"It's hard to imagine a better coach for Lamar Jackson than Greg Roman. Elevated to offensive coordinator in January after influencing the Ravens' running game as an assistant in 2018, Roman has the chops to get weird. He helped Colin Kaepernick be a supernova for a few seasons in San Francisco and worked with Tyrod Taylor in Buffalo. After building the Lamar offense on the fly at midseason last year, Roman now has an entire offseason to do his worst."

Even though Jackson struggled against the Chargers in the playoffs, Rosenthal said there were positive takeaways.

"Jackson's misfires and fumbles were costly, but the two long touchdown drives he led in the fourth quarter count," Rosenthal wrote. "They were highlighted by some beautiful, pinpoint throws. He got the ball back for his team with a chance to win with under a minute left. He competed.

"That type of fight wins over teammates, which is a strength of his going back to Louisville. A lot of quarterbacks are popular with their teammates, but the devotion Jackson inspires is rare and genuine. The mostly-young team around Jackson looks ready to grow with him."

Ravens Predicted to Finish 5-11 by Sports Illustrated Writer

There seems to be plenty of cause for optimism for Ravens fans this season, but Sports Illustrated’s Conor Orr begs to differ. In predicting the records for all 32 teams, Orr has the Ravens going 5-11 and finishing last in the AFC North.

While Orr's colleague at Sports Illustrated, Andy Benoit, wrote earlier this week that he expects the Ravens’ defense to regress, Orr believes it's the offense that will be the problem.

"Their record here isn't a reflection of some foreseen Jackson regression, but more an offensive regression as a whole," Orr wrote.

Apparently, Orr wasn't impressed by the addition of two-time Pro Bowl running back Mark Ingram and rookie playmakers Marquise "Hollywood" Brown, Miles Boykin and Justice Hill to an offense that was ninth in total yards and second in rushing yards last season.

The Ravens' history suggests Orr's prediction is off the mark. The Ravens have had just one losing season under Head Coach John Harbaugh, who is entering his 12th year. In 2015, the team was ravaged by injuries, including to Joe Flacco, and finished 5-11. The only other times the Ravens won fewer than six games were 2007 (5-11) and 1996 (4-12), the franchise's first year in Baltimore.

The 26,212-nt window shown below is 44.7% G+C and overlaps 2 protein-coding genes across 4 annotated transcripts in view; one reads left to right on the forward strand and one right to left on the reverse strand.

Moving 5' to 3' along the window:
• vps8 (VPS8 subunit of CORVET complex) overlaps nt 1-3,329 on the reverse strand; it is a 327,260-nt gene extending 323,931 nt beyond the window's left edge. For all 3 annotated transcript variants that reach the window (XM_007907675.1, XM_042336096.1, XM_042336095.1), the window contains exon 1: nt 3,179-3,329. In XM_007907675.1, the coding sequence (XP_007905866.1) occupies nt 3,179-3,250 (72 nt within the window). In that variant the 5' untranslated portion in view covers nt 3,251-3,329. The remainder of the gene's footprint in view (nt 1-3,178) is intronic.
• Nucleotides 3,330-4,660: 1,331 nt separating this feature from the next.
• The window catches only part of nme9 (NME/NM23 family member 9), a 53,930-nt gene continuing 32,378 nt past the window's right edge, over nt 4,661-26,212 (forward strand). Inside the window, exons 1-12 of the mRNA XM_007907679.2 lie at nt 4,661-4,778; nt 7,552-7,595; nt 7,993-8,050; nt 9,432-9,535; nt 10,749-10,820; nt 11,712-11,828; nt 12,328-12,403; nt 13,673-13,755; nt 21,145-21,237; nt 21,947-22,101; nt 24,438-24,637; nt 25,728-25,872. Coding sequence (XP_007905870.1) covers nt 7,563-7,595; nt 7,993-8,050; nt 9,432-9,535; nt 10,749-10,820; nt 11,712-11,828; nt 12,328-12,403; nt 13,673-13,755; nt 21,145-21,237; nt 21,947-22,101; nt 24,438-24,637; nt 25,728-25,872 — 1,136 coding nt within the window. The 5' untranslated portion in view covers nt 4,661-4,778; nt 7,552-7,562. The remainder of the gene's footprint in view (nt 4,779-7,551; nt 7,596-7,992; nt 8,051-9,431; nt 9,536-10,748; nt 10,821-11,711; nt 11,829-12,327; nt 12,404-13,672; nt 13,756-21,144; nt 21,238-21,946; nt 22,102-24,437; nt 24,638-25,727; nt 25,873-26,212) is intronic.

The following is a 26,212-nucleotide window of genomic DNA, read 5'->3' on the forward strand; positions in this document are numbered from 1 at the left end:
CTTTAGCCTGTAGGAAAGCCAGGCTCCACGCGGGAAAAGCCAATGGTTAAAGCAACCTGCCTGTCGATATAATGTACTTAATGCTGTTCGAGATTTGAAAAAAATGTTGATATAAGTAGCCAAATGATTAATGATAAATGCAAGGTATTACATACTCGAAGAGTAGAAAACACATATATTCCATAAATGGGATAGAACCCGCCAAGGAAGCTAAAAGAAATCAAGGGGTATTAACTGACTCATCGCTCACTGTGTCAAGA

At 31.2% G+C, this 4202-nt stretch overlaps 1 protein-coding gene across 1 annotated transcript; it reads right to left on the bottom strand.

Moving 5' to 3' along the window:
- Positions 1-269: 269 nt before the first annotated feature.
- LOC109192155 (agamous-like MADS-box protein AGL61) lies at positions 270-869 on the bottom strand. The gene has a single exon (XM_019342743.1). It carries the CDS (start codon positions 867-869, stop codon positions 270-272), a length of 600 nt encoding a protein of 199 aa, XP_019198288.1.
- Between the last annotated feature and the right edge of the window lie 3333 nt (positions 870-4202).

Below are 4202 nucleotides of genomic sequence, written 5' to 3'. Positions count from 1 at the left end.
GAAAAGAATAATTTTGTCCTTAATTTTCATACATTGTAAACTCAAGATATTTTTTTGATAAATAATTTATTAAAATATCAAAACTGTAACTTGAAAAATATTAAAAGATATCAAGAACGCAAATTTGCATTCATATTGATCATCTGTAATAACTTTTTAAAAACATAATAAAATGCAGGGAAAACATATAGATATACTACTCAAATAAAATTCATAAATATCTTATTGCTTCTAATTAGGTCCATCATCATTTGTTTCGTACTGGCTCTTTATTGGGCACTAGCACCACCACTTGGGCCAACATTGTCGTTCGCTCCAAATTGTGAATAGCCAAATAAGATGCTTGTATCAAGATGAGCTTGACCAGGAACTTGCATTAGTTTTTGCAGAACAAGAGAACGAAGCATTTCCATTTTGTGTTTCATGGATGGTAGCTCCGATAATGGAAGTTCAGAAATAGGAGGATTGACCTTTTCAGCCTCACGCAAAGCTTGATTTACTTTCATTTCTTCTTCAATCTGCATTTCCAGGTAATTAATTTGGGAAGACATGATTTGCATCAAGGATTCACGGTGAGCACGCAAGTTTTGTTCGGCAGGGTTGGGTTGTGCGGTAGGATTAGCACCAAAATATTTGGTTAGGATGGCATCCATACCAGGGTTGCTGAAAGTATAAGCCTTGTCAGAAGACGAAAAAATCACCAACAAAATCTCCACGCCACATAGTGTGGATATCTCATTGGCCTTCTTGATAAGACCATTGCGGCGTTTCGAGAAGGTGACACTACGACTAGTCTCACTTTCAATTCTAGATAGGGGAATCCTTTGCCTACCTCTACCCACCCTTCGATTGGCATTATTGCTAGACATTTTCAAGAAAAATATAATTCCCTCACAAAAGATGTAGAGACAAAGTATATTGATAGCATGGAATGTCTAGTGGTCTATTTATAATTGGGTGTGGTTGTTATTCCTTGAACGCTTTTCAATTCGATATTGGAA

Orr's forecast also has the consensus division favorite Cleveland Browns going 9-7 and missing the playoffs. Orr has the Pittsburgh Steelers winning the AFC North with a 10-6 record.

Don 'Wink' Martindale Lauded as NFL's Best Defensive Coordinator

The Ravens' Wink Martindale continues to be recognized as one of the best defensive coordinators in the league. In fact, former NFL executive and current analyst Michael Lombardi believes Martindale is the best.

"He's got the way to relate to players, he's smart, he can scheme and he can match up," Lombardi said on his “GM Shuffle” podcast.

In his first year as defensive coordinator last season, Martindale oversaw the league's No. 1 defense.

"He did it last year with a good defense and he got them to play at a higher level than they ever played before," Lombardi said. "I think Martindale has done a good job of molding his talent and getting the best out of players."

Lombardi's praise for Martindale comes on the heels of Orr identifying Martindale as a possible head coaching candidate.

On a side note, Lombardi's top five defensive coordinators included former Ravens Outside Linebackers Coach Jim Schwartz (Philadelphia Eagles) and former Ravens Defensive Coordinator Dean Pees (Tennessee Titans).